As part of the Construct NSW strategy, the Office of the Building Commissioner has released a five star-rating system known as the Independent Construction Industry Ratings Tool (iCIRT). Created by global rating firm Equifax, iCIRT is a voluntary tool that allows construction professionals to rate the risk level of their project. There are currently 19 developers and builders listed on the public register.

Building defects have been in the spotlight after multiple tower evacuations, including Sydney’s Opal Towers. Project Lawyers acted for the Owners Corporation in NSW Supreme Court proceedings concerning Opal Tower. It comes as no surprise that lifting the standards and the roll-out of a public ratings regime will ensure builders and developers continuously maintain a high degree of quality in their construction work.

What is the rating criteria? 

The star-rating is formed from an objective and independent assessment of the following categories:

  • Character: assesses the transparency and trustworthiness of the business and its key persons, such as the business’ commitment to commercial, financial, and regulatory requirements.
  • Capability: assesses the tenure and trading history of the business and previous track record on other similar projects. This category will also consider the business’ insurance and claims history, certificate of eligibility, and the history of insurance cover.
  • Conduct: assesses the business’ commercial record, court judgement, industrial disputes, tribunal decisions, subcontractor payments, as well as any pending litigation and contingent liabilities.
  • Capacity: assesses the business’ project pipeline, commercial performance, financial capacity, credit enquiries, and the size of the development relative to the business’ current scale of operations.
  • Capital: assesses the funding sources, levels of debts and borrowings, as well as the type, number and trend of credit enquiries sought within the last 12 months.
  • Counterparties: assesses the business’ exposure to related parties and capacity to withstand unforeseen disruptions. This category will also consider the business’ structural complexity, corporate sponsors and dependencies.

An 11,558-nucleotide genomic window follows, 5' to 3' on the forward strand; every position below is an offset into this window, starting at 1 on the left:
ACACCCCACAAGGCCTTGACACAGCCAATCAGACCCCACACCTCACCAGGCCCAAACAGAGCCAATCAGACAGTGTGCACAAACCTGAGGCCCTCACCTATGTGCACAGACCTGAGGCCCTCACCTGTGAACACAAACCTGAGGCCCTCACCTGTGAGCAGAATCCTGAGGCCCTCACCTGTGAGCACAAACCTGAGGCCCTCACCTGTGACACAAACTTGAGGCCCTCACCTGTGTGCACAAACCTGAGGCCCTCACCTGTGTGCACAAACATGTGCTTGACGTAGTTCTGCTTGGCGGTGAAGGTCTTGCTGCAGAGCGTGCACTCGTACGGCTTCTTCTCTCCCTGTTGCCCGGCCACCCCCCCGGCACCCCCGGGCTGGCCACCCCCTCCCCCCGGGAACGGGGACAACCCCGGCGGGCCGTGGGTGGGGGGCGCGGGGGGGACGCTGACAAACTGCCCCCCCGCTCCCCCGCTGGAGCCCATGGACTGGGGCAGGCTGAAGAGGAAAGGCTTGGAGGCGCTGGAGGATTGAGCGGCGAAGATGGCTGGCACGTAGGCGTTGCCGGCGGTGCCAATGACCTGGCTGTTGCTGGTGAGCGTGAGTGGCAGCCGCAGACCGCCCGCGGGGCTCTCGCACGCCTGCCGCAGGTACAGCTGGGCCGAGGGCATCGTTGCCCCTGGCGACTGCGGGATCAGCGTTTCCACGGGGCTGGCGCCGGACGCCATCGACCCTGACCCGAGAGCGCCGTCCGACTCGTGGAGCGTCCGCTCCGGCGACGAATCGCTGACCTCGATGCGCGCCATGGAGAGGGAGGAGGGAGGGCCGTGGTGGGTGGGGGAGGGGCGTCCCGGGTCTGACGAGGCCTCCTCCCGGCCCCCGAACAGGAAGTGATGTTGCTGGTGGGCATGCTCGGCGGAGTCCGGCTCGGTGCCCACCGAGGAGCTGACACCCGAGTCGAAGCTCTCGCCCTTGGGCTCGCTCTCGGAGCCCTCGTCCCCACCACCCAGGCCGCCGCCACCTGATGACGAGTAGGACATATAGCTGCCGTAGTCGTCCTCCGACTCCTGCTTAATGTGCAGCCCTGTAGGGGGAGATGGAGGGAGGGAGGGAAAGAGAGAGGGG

In addition to the overall ratings, there will be three main assessment levels to accommodate for a range of parties seeking to use iCIRT. These levels indicate the scope of information provided by the construction professional and the limitations of the rating provided.

  • Gold Ratings: detailed review with participation and enduring consent.
  • Silver Ratings: standard review with financials and background check.
  • Bronze Ratings: brief review using non-consensual data.

Who will this apply to? 

iCIRT is being released in a staged approach. Currently at stage one, iCIRT is available to builders, developers and certifiers. Government regulators can order single-party or multi-party ratings, whereas construction industry professionals can only order self-ratings on their business.

The multi-party ratings will be derived from the weighted scores of single-party ratings to reflect the overall iCIRT score for the project or build team. This process can be used to identify potential projects or build team conflicts.

In stage two, iCIRT will be available to rate construction industry consultants including designers, architects, engineers, suppliers, and manufacturers.

How will this impact builders and developers? 

Builders and developers who participate in iCIRT will be given a rating of between 1 and 5 stars. The higher the stars, the more likely they are to exhibit confidence and credibility in delivering quality projects. Whilst iCIRT is voluntary, it may become mandatory in the future. Builders and developers should be mindful of the assessment criteria and how to best position themselves to achieve higher scores.

It is important to consider that iCIRT cannot identify and report on material building defects. The level of material building defects is not defined or measured in accordance with construction industry agreed terms. Until the building defects can be independently verified, they will only appear as a flag next to the final star-rating.

The iCIRT ratings will be available to the general public and will likely be used by a range of stakeholders including financiers, insurers, and regulators. Risky builders and developers may experience disruptions to their projects and monetary loans if they are unable to achieve adequate ratings.

What should purchasers look out for?

Purchasers are encouraged to check the newly launched database to make better informed decisions about construction professionals selling off-the-plan apartments. This new layer of transparency can help purchasers decide who to engage with when considering a new development.

The contents of this publication are for reference purposes only. This publication does not constitute legal advice and should not be relied upon as legal advice. Specific legal advice should always be sought separately before taking any action based on this publication.



Authors: Maysaa Parrino, Ericka Pham